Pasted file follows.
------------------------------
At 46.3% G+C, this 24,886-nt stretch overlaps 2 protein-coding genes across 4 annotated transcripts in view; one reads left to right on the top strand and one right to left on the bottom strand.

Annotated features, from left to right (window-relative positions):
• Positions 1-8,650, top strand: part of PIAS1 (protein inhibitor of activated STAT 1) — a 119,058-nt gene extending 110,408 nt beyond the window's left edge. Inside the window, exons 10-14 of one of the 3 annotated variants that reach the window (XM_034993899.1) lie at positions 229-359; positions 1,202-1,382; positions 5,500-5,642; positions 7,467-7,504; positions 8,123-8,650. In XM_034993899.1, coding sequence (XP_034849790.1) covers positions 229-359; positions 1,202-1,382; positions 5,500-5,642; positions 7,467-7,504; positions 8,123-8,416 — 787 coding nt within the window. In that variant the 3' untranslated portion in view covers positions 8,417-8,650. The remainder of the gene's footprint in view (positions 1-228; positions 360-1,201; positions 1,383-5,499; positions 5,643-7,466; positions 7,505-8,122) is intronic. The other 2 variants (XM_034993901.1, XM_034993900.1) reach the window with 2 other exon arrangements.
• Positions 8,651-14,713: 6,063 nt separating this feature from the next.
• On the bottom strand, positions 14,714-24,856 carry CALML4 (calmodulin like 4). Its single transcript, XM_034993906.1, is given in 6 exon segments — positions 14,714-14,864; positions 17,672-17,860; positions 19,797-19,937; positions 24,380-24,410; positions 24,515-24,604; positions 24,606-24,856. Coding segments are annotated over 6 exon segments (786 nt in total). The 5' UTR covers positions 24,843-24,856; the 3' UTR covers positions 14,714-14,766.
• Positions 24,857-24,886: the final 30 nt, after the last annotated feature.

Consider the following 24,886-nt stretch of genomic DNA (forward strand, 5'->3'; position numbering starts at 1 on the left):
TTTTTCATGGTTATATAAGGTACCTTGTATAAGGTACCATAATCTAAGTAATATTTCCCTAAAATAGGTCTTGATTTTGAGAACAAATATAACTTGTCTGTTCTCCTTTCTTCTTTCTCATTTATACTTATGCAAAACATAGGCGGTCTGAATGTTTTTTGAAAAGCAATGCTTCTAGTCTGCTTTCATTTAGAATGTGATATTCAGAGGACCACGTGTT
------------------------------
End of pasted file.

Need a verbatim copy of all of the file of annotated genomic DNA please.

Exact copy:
At 46.3% G+C, this 24,886-nt stretch overlaps 2 protein-coding genes across 4 annotated transcripts in view; one reads left to right on the top strand and one right to left on the bottom strand.

Annotated features, from left to right (window-relative positions):
• Positions 1-8,650, top strand: part of PIAS1 (protein inhibitor of activated STAT 1) — a 119,058-nt gene extending 110,408 nt beyond the window's left edge. Inside the window, exons 10-14 of one of the 3 annotated variants that reach the window (XM_034993899.1) lie at positions 229-359; positions 1,202-1,382; positions 5,500-5,642; positions 7,467-7,504; positions 8,123-8,650. In XM_034993899.1, coding sequence (XP_034849790.1) covers positions 229-359; positions 1,202-1,382; positions 5,500-5,642; positions 7,467-7,504; positions 8,123-8,416 — 787 coding nt within the window. In that variant the 3' untranslated portion in view covers positions 8,417-8,650. The remainder of the gene's footprint in view (positions 1-228; positions 360-1,201; positions 1,383-5,499; positions 5,643-7,466; positions 7,505-8,122) is intronic. The other 2 variants (XM_034993901.1, XM_034993900.1) reach the window with 2 other exon arrangements.
• Positions 8,651-14,713: 6,063 nt separating this feature from the next.
• On the bottom strand, positions 14,714-24,856 carry CALML4 (calmodulin like 4). Its single transcript, XM_034993906.1, is given in 6 exon segments — positions 14,714-14,864; positions 17,672-17,860; positions 19,797-19,937; positions 24,380-24,410; positions 24,515-24,604; positions 24,606-24,856. Coding segments are annotated over 6 exon segments (786 nt in total). The 5' UTR covers positions 24,843-24,856; the 3' UTR covers positions 14,714-14,766.
• Positions 24,857-24,886: the final 30 nt, after the last annotated feature.

Consider the following 24,886-nt stretch of genomic DNA (forward strand, 5'->3'; position numbering starts at 1 on the left):
TTTTTCATGGTTATATAAGGTACCTTGTATAAGGTACCATAATCTAAGTAATATTTCCCTAAAATAGGTCTTGATTTTGAGAACAAATATAACTTGTCTGTTCTCCTTTCTTCTTTCTCATTTATACTTATGCAAAACATAGGCGGTCTGAATGTTTTTTGAAAAGCAATGCTTCTAGTCTGCTTTCATTTAGAATGTGATATTCAGAGGACCACGTGTT